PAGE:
“Everything in life is an illusion.”
A once-famous director (Hugo Haas) moves to a condemned housing project and decides to cast his quibbling neighbors in a documentary-style movie — without using film.
Genres, Themes, Actors, and Directors:
- Hugo Haas Films
- Marie Windsor Films
- Movie Directors
Response to Peary’s Review:
Peary begins his review of Paradise Alley by commenting on director Hugo Haas’s unique claim-to-fame as a “genuine auteur who starred in, directed, produced, and wrote a string of independently made melodramas” with “unorthodox themes” (such as multiple personalities, miscegenation, and death row), long before “indie films” became a burgeoning cottage industry. Indeed, Paradise Alley — Haas’s “crowning achievement and most personal film” — is a fitting swan song to his endearing oeuvre of unconventional films. It may be “hokey” and poorly acted (by former Miss Universe Carol Morris and others), but it’s also “heartfelt and harmless and offbeat”. Haas’s self-referential character — a humble, mysterious man who goes by the name “Mr. Agnus”, but is actually “Al von Stollberg”, a once world-famous director — wants nothing more than to help end both “the despair in [his poverty-stricken] neighborhood and the hostility that everyone feels for each other”. Indeed, Agnus could be seen as a “fairy godfather” of sorts in this modern-day fairytale, which has a most satisfying happy ending. In addition to the cast of mostly amateurs, watch for several famous faces — including Margaret Hamilton (typecast as a snippy bitch), Billy Gilbert (as her nemesis), Marie Windsor, and silent film comedian Chester Comedian (who shows off his impressive collection of movie memorabilia to Agnus).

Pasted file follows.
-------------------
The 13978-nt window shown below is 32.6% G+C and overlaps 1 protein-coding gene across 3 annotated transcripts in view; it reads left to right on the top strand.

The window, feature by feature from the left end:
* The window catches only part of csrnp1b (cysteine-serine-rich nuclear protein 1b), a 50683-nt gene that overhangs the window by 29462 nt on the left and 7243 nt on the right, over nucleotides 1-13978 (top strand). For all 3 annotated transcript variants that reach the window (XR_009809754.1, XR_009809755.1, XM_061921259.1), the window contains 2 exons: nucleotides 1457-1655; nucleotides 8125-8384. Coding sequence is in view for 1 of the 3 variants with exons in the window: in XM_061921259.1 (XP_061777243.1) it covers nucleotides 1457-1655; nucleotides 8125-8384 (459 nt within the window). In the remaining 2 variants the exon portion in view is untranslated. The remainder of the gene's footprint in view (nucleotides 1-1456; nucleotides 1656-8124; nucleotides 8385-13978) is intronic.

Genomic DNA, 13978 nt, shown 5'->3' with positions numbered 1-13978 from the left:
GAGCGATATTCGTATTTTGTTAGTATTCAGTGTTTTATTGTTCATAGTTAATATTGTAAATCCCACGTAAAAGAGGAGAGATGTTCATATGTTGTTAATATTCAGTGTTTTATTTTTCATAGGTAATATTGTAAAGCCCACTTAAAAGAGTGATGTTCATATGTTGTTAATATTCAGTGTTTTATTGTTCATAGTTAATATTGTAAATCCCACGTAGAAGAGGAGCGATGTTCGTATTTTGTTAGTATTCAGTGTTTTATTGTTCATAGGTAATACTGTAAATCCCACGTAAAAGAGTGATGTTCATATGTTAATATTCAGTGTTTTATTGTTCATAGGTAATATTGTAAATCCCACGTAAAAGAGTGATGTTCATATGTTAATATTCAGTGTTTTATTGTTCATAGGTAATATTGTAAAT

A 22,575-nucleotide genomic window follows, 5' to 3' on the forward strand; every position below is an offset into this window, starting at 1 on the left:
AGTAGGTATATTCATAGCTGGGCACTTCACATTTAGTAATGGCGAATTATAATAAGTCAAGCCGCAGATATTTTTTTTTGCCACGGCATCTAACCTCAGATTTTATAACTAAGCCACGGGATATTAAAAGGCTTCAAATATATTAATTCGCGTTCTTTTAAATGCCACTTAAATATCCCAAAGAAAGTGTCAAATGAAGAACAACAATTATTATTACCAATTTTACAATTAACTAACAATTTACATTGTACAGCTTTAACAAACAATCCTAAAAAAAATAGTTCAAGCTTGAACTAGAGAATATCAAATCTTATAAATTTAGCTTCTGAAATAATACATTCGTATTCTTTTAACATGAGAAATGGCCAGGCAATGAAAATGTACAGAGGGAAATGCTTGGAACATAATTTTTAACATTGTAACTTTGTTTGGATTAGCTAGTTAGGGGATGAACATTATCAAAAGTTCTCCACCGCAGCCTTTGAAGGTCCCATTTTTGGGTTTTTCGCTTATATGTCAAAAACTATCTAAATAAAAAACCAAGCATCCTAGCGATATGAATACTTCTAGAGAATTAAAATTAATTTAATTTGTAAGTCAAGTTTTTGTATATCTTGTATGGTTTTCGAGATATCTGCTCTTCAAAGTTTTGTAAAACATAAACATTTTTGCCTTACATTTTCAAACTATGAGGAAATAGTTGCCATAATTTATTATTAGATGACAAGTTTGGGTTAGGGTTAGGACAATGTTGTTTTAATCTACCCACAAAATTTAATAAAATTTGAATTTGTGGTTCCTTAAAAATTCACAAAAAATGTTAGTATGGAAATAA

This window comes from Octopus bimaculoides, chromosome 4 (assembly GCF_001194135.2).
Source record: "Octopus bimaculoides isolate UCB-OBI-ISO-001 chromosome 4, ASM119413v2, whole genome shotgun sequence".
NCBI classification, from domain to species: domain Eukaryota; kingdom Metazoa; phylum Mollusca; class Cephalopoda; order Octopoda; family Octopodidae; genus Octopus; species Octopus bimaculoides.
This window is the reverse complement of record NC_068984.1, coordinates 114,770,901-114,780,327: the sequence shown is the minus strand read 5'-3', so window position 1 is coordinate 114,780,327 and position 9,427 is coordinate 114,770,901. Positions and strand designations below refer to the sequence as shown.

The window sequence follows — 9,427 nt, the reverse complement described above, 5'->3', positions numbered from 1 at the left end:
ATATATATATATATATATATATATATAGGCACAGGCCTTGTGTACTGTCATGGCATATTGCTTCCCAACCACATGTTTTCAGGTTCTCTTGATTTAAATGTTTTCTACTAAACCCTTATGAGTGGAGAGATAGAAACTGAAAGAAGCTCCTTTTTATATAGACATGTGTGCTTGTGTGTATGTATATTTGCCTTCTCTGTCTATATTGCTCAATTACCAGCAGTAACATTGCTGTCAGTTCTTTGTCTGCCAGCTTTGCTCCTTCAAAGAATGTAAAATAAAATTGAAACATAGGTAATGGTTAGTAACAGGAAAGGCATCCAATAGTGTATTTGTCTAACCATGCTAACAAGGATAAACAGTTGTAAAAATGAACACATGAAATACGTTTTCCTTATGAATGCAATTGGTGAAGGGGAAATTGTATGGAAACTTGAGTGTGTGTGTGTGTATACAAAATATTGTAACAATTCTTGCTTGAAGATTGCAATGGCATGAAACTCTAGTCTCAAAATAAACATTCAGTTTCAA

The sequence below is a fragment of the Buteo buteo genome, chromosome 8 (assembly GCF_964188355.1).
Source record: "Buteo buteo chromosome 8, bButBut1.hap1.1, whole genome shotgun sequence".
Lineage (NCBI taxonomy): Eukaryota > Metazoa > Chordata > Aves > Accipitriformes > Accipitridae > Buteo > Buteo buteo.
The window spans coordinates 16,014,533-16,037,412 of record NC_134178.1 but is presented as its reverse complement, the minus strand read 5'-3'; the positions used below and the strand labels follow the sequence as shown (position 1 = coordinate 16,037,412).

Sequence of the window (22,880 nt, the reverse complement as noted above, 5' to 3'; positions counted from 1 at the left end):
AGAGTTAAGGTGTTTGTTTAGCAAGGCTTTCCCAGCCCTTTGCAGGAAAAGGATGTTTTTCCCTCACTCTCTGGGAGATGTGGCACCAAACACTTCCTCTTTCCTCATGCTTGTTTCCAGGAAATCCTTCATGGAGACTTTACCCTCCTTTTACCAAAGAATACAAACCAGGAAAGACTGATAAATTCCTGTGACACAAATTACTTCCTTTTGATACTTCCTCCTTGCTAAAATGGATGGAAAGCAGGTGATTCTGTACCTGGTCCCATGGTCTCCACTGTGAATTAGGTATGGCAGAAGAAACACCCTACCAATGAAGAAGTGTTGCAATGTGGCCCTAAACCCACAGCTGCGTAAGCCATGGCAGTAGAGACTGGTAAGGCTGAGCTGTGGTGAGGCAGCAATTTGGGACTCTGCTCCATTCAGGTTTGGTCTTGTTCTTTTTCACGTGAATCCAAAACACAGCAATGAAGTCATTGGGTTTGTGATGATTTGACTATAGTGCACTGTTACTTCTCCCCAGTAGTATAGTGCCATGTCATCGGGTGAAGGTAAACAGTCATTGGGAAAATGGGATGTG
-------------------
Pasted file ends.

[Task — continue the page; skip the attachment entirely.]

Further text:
Redeeming Qualities and Moments:
- Hugo Haas as “Mr. Agnus”
- A truly heartwarming story
Yes, as Haas’s moving swan song.